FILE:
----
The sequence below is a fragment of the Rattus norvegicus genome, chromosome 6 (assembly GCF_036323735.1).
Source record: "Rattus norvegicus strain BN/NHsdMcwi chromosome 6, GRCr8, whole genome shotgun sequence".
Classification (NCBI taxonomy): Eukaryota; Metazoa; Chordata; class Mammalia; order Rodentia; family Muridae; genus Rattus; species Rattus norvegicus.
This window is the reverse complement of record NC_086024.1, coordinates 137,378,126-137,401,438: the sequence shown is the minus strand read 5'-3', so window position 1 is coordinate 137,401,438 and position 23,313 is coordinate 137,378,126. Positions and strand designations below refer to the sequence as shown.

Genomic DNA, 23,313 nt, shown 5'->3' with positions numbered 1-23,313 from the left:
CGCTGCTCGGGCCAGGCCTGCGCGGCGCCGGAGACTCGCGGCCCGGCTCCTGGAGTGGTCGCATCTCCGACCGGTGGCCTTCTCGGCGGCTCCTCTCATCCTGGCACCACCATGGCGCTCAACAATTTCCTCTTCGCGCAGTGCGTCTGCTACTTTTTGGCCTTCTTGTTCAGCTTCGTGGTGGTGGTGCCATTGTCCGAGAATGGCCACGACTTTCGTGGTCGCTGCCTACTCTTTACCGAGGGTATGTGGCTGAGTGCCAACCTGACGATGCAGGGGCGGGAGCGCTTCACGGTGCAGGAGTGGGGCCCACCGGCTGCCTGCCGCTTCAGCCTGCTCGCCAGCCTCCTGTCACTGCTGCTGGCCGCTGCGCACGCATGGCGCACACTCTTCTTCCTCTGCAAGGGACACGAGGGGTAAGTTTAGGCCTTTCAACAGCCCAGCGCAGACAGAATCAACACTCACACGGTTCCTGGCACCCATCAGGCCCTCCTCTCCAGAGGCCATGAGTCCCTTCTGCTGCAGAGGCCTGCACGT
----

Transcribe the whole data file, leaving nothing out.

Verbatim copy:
The sequence below is a fragment of the Rattus norvegicus genome, chromosome 6 (assembly GCF_036323735.1).
Source record: "Rattus norvegicus strain BN/NHsdMcwi chromosome 6, GRCr8, whole genome shotgun sequence".
Classification (NCBI taxonomy): Eukaryota; Metazoa; Chordata; class Mammalia; order Rodentia; family Muridae; genus Rattus; species Rattus norvegicus.
This window is the reverse complement of record NC_086024.1, coordinates 137,378,126-137,401,438: the sequence shown is the minus strand read 5'-3', so window position 1 is coordinate 137,401,438 and position 23,313 is coordinate 137,378,126. Positions and strand designations below refer to the sequence as shown.

Genomic DNA, 23,313 nt, shown 5'->3' with positions numbered 1-23,313 from the left:
CGCTGCTCGGGCCAGGCCTGCGCGGCGCCGGAGACTCGCGGCCCGGCTCCTGGAGTGGTCGCATCTCCGACCGGTGGCCTTCTCGGCGGCTCCTCTCATCCTGGCACCACCATGGCGCTCAACAATTTCCTCTTCGCGCAGTGCGTCTGCTACTTTTTGGCCTTCTTGTTCAGCTTCGTGGTGGTGGTGCCATTGTCCGAGAATGGCCACGACTTTCGTGGTCGCTGCCTACTCTTTACCGAGGGTATGTGGCTGAGTGCCAACCTGACGATGCAGGGGCGGGAGCGCTTCACGGTGCAGGAGTGGGGCCCACCGGCTGCCTGCCGCTTCAGCCTGCTCGCCAGCCTCCTGTCACTGCTGCTGGCCGCTGCGCACGCATGGCGCACACTCTTCTTCCTCTGCAAGGGACACGAGGGGTAAGTTTAGGCCTTTCAACAGCCCAGCGCAGACAGAATCAACACTCACACGGTTCCTGGCACCCATCAGGCCCTCCTCTCCAGAGGCCATGAGTCCCTTCTGCTGCAGAGGCCTGCACGT